Assad called for “direct or indirect” talks between Washington and Hamas, and added: “When they want to have help with these parties, any contact direct or indirect with Syria, and maybe direct, we are ready to help.”

He also welcomed Obama’s decision to send envoys to open a tentative dialogue with Syria.

Last week, US Secretary of State Hillary Clinton said she had sent two diplomats to Syria, but Washington remains cautious in its dealings with a government that has close ties to Iran and to hardline armed groups.

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May 5th, 2009, 2:00 am

 

2. kingcrane jr said:

An article by Gary Gambill???
This most anti-Syrian (government and people) individual should be ignored. His opinion represents nothing. He is irrelevant.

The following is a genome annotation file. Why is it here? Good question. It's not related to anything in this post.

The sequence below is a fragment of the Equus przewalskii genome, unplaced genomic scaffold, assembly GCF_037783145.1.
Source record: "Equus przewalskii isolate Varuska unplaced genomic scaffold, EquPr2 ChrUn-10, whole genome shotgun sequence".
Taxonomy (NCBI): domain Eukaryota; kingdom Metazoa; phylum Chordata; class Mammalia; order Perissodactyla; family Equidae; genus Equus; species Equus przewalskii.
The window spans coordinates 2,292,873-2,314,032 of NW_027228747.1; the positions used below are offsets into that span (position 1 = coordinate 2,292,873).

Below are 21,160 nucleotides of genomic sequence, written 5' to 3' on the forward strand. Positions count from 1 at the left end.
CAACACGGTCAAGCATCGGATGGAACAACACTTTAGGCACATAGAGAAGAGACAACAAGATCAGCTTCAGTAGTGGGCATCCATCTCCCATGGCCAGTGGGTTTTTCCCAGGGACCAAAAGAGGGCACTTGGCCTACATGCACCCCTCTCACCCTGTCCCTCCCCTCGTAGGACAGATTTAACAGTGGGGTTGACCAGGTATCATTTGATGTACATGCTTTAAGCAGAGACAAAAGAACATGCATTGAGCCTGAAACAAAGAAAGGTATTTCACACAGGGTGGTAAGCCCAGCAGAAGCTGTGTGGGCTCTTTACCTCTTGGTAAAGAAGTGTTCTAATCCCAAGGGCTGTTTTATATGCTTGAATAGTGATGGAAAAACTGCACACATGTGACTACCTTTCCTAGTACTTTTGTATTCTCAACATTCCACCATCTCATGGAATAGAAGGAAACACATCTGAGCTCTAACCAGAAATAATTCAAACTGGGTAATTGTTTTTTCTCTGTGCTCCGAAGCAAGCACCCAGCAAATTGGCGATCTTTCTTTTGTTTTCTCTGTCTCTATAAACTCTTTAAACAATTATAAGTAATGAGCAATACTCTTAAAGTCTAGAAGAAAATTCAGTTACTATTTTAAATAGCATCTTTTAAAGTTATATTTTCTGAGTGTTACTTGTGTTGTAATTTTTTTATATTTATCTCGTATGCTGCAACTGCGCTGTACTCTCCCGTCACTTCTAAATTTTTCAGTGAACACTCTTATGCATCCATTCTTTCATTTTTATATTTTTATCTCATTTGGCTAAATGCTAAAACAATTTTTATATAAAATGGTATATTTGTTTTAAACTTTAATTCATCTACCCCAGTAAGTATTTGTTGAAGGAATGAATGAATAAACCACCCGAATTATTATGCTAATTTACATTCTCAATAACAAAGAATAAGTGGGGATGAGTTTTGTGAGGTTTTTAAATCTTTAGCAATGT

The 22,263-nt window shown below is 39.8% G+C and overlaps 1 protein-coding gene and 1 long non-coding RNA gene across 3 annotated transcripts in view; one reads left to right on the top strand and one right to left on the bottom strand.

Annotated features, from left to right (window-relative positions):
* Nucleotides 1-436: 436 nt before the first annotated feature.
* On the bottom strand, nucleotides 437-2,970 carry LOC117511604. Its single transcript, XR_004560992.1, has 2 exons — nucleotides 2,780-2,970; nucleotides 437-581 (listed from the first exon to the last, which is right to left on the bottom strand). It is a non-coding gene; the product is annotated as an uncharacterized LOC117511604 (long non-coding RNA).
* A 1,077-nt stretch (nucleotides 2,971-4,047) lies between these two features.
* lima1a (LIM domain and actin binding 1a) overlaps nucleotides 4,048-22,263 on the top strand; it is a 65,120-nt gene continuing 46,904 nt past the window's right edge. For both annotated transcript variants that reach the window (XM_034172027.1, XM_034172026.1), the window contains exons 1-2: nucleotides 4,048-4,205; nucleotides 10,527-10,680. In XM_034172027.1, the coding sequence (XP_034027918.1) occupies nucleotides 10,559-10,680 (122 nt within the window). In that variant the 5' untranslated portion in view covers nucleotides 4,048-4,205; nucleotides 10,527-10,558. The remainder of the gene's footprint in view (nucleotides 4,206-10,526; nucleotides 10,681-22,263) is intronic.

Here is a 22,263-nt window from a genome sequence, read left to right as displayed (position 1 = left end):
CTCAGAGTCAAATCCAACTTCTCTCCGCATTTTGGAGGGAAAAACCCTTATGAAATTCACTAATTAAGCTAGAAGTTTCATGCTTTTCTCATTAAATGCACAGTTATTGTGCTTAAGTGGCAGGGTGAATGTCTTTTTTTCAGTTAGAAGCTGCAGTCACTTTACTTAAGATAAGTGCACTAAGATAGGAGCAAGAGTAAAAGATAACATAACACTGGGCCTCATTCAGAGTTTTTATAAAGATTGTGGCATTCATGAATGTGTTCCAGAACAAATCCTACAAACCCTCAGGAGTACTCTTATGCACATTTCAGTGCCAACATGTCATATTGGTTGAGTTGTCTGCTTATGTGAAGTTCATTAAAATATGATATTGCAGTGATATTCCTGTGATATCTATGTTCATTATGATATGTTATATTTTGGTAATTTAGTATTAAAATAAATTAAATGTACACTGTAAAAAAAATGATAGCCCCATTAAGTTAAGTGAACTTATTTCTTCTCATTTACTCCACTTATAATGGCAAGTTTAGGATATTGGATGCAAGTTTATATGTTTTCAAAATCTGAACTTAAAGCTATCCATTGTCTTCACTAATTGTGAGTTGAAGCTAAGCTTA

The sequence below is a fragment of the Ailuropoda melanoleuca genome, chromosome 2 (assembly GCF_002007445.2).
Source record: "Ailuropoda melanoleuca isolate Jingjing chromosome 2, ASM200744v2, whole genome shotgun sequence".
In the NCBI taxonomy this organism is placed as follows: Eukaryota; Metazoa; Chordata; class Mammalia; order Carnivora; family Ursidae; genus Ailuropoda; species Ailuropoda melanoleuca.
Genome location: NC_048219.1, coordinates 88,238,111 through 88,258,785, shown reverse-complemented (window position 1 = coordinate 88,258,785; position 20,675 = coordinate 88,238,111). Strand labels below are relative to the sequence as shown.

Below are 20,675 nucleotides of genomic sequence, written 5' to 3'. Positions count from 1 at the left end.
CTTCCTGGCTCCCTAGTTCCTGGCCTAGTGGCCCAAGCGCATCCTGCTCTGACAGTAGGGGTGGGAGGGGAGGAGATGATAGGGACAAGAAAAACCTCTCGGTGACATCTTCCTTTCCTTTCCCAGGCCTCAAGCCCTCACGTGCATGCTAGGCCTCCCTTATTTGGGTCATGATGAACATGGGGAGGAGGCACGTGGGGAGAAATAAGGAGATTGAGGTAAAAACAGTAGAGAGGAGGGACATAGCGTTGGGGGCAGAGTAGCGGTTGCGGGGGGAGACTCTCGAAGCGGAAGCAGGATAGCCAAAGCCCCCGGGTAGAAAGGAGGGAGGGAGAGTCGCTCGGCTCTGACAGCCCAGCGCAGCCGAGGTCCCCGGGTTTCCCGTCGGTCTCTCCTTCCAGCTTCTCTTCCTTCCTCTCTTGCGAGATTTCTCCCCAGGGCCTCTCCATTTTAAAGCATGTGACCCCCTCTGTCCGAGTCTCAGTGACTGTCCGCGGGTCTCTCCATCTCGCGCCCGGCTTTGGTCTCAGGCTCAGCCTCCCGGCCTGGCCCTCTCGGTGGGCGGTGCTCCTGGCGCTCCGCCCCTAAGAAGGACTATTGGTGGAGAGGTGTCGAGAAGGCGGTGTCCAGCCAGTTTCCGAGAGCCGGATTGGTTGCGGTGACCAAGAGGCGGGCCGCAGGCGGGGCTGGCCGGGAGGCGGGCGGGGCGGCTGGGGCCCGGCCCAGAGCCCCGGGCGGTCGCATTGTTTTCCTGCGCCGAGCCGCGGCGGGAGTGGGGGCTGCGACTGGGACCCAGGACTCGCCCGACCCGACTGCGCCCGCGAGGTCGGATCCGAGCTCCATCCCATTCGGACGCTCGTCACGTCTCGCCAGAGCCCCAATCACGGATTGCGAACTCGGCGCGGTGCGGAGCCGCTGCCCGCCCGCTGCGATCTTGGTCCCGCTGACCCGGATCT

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May 5th, 2009, 6:58 am

 

3. norman said:

Obama Sends 2 Jews to Syria as Damascus Tightens Ties with Iran

by Tzvi Ben Gedalyahu

(IsraelNN.com)
President Obama is sending two Jewish advisers to Damascus this week for the second time in two months as his administration’s diplomatic steamroller continues to plow through Middle East political minefields.

Syrian President Bashar Assad is basking in the attention he is receiving as being a potential partner in peace talks but has made it clear he will not do so at price of breaking with Iran, although that is exactly what the United States wants him to do.